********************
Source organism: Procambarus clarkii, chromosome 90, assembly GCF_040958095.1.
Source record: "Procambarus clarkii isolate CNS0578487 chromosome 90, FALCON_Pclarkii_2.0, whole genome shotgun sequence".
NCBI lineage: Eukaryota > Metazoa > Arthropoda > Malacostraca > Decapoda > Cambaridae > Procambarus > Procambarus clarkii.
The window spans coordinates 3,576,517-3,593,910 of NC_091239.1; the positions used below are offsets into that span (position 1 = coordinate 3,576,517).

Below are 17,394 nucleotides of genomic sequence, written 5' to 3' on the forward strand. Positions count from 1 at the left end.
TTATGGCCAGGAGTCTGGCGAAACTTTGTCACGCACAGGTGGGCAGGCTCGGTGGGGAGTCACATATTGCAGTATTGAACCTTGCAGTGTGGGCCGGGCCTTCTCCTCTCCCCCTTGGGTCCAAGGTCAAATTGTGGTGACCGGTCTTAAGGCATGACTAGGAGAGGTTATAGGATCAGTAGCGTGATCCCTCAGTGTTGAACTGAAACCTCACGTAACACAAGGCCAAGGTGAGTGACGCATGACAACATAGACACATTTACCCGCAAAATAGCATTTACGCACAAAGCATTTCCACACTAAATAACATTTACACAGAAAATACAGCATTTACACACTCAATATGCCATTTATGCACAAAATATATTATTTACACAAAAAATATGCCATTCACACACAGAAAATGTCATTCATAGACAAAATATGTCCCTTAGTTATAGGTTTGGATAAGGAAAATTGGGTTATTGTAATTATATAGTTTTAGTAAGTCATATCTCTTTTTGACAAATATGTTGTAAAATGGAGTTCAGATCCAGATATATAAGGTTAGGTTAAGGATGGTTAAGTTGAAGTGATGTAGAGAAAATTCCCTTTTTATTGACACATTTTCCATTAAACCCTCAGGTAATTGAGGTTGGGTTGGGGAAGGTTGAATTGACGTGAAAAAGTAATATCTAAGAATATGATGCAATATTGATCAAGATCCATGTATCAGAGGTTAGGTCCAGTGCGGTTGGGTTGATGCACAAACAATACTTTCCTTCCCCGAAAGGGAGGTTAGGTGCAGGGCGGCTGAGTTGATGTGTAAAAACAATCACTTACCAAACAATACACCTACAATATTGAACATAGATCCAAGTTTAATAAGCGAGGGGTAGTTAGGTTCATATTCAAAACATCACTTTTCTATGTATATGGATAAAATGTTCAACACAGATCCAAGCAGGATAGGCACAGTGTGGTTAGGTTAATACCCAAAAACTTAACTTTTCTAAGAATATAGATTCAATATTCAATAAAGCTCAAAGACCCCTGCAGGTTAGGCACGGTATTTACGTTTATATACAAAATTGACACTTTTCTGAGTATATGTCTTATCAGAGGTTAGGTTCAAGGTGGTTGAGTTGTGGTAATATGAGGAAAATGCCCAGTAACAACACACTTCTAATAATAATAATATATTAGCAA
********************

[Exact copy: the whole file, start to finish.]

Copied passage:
Source organism: Procambarus clarkii, chromosome 90, assembly GCF_040958095.1.
Source record: "Procambarus clarkii isolate CNS0578487 chromosome 90, FALCON_Pclarkii_2.0, whole genome shotgun sequence".
NCBI lineage: Eukaryota > Metazoa > Arthropoda > Malacostraca > Decapoda > Cambaridae > Procambarus > Procambarus clarkii.
The window spans coordinates 3,576,517-3,593,910 of NC_091239.1; the positions used below are offsets into that span (position 1 = coordinate 3,576,517).

Below are 17,394 nucleotides of genomic sequence, written 5' to 3' on the forward strand. Positions count from 1 at the left end.
TTATGGCCAGGAGTCTGGCGAAACTTTGTCACGCACAGGTGGGCAGGCTCGGTGGGGAGTCACATATTGCAGTATTGAACCTTGCAGTGTGGGCCGGGCCTTCTCCTCTCCCCCTTGGGTCCAAGGTCAAATTGTGGTGACCGGTCTTAAGGCATGACTAGGAGAGGTTATAGGATCAGTAGCGTGATCCCTCAGTGTTGAACTGAAACCTCACGTAACACAAGGCCAAGGTGAGTGACGCATGACAACATAGACACATTTACCCGCAAAATAGCATTTACGCACAAAGCATTTCCACACTAAATAACATTTACACAGAAAATACAGCATTTACACACTCAATATGCCATTTATGCACAAAATATATTATTTACACAAAAAATATGCCATTCACACACAGAAAATGTCATTCATAGACAAAATATGTCCCTTAGTTATAGGTTTGGATAAGGAAAATTGGGTTATTGTAATTATATAGTTTTAGTAAGTCATATCTCTTTTTGACAAATATGTTGTAAAATGGAGTTCAGATCCAGATATATAAGGTTAGGTTAAGGATGGTTAAGTTGAAGTGATGTAGAGAAAATTCCCTTTTTATTGACACATTTTCCATTAAACCCTCAGGTAATTGAGGTTGGGTTGGGGAAGGTTGAATTGACGTGAAAAAGTAATATCTAAGAATATGATGCAATATTGATCAAGATCCATGTATCAGAGGTTAGGTCCAGTGCGGTTGGGTTGATGCACAAACAATACTTTCCTTCCCCGAAAGGGAGGTTAGGTGCAGGGCGGCTGAGTTGATGTGTAAAAACAATCACTTACCAAACAATACACCTACAATATTGAACATAGATCCAAGTTTAATAAGCGAGGGGTAGTTAGGTTCATATTCAAAACATCACTTTTCTATGTATATGGATAAAATGTTCAACACAGATCCAAGCAGGATAGGCACAGTGTGGTTAGGTTAATACCCAAAAACTTAACTTTTCTAAGAATATAGATTCAATATTCAATAAAGCTCAAAGACCCCTGCAGGTTAGGCACGGTATTTACGTTTATATACAAAATTGACACTTTTCTGAGTATATGTCTTATCAGAGGTTAGGTTCAAGGTGGTTGAGTTGTGGTAATATGAGGAAAATGCCCAGTAACAACACACTTCTAATAATAATAATATATTAGCAA